Donald Trump is expected to name former Goldman Sachs and OneWest banker, Steven Mnuchin, as his pick for treasury secretary on Wednesday. Mnuchin’s name has been floated for weeks as a possible candidate for the role after having served on Trump’s campaign as its national finance director beginning in early April soon after Trump won the New York primary. Mnuchin and Trump have been long-time friends, according to a New York Times story written in May shortly after Mnuchin accepted the role with the now-president-elect’s campaign.
While it may come as little surprise that Trump, who claims to place a high value on loyalty, would choose a long-time friend who worked diligently on his campaign for a top position in his administration, the choice of Steven Mnuchin for secretary of the treasury is sure to raise some eyebrows, both among Trump’s opponents and even among some of his supporters who, as speculated on the blog Zero Hedge and other outlets, hoped he might be considering former banking CEO and anti-Federal-Reserve libertarian John Allison of the Cato Institute to head his Treasury Department.
Trump did, after all, in much of his campaign rhetoric take a populist stance against Wall Street, even once attacking his primary opponent, Ted Cruz, whose wife is an executive at Goldman Sachs, for taking out a loan from that company to fund his 2012 Senate campaign, according to a story on Politifact.
But while Steven Mnuchin may not be the favorite pick for people who otherwise like and support Donald Trump, there could be some elements in Mnuchin’s history which will raise serious red flags for anyone predisposed to uneasiness over anything Donald Trump does. After graduating from Yale, Mnuchin started working at Goldman Sachs, where his father had been a long-time partner. At Goldman Sachs Mnuchin was in charge of overseeing the trading and sales of municipal and mortgage-backed bonds and of government and money-market securities, according to the New York Times. After making millions at Goldman Sachs, Mnuchin worked for a brief period at Soros Fund Management, owned by billionaire investor George Soros. He then went on to co-found a Hollywood production company, RatPac-Dune Entertainment, which has produced a number of X-men films and the highly successful Avatar.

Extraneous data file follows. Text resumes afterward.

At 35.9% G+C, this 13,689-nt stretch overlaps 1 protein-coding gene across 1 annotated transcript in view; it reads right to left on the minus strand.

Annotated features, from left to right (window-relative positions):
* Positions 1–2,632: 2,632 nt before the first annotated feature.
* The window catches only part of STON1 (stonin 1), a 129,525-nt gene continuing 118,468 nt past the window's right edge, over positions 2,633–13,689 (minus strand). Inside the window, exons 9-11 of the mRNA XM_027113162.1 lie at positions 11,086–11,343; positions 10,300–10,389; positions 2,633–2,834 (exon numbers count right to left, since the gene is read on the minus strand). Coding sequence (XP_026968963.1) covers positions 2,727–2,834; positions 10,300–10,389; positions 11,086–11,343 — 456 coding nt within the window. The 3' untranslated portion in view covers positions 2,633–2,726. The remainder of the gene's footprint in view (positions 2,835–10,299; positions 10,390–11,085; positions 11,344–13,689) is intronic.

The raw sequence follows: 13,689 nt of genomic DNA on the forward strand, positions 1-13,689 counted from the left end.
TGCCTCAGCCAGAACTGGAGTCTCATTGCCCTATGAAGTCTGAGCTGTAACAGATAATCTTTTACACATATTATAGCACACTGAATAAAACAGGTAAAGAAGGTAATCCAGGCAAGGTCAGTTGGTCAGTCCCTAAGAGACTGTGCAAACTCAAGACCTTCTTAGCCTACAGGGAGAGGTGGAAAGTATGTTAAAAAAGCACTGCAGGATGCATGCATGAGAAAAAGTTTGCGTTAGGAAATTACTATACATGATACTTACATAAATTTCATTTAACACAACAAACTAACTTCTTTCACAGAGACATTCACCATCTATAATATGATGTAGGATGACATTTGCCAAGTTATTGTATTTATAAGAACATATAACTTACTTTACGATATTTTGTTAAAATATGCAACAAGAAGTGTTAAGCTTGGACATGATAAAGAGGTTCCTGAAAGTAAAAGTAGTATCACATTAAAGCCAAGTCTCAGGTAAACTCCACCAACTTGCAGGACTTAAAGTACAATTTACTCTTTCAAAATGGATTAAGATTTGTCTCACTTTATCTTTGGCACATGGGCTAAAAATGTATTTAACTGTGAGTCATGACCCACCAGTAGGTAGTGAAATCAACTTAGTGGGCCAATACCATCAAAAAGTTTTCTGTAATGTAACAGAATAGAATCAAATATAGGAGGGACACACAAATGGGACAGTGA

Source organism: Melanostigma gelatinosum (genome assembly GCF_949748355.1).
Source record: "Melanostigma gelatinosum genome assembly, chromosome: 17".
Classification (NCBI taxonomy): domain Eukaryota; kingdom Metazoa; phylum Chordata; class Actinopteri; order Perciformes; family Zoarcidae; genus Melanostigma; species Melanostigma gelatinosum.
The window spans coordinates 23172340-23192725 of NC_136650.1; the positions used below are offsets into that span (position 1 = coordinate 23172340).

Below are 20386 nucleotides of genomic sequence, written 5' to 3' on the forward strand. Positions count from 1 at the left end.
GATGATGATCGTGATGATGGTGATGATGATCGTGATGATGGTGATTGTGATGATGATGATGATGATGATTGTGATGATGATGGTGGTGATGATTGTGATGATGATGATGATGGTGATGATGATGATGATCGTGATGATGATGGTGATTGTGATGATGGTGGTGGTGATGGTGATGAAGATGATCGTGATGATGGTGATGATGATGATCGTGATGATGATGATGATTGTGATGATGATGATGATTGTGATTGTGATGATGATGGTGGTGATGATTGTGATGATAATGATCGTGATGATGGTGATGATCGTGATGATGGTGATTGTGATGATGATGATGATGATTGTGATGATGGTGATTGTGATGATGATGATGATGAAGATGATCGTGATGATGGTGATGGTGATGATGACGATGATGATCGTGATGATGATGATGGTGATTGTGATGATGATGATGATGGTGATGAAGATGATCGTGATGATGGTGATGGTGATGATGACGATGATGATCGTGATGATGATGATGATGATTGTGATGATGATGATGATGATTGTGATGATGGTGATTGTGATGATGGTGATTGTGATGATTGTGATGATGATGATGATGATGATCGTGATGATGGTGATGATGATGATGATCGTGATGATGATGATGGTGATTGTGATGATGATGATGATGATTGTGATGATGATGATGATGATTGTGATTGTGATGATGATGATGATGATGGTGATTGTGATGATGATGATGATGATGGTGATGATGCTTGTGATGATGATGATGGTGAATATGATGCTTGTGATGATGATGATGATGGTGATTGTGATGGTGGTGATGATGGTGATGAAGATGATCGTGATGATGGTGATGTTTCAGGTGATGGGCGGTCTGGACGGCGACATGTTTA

In 2009 RatPac-Dune Entertainment purchased the failed housing lender IndyMac, renamed it OneWest, and Mnuchin served as its chairman, the New York Times reports. It is during his tenure with OneWest, prior to it being sold to small-business lender CIT, that Mnuchin’s record could come under some intense scrutiny.
OneWest was the subject of a number of wrongful foreclosure lawsuits, including one filed in San Luis Obispo County, California, which resulted in OneWest reaching a seven-figure settlement with the plaintiffs. A formal housing discrimination complaint was also filed earlier this year with the federal government against CIT alleging improprieties said to have occurred before the lending giant purchased OneWest. That complaint is currently under investigation by the Department of Housing and Urban Development. The Wall Street Journal also reports that CIT was forced to pay a $230 million charge in July 2015 to clean up OneWest’s accounting problems.
Trump’s cabinet is starting to look like it will have no shortage of billionaires to keep Trump company. In addition to the possibility of Trump naming Steven Mnuchin as his pick for treasury secretary, the president-elect has already named billionaire Betsy Devos as his choice for education secretary, and he is expected to name billionaire and former investment banker Wilbur Ross as his commerce secretary. Other people in Trump’s growing inner political circle include millionaires such as Steve Bannon and Ben Carson, and there may or may not be truth to the rumors swirling that Mitt Romney will be named his pick for secretary of state.
Donald Trump positioned himself throughout his campaign as a political outsider focused on “draining the swamp” in Washington. Steven Mnuchin as treasury secretary could be another in a series of post-election moves signaling that Trump may not be as “anti-establishment” as much of his campaign rhetoric seemed designed to imply.
Trump names former Goldman Sachs partner with no gov't experience as Treasury Secretary. Surprise surprise. He chose Wall St over Main St.— George Takei (@GeorgeTakei) November 29, 2016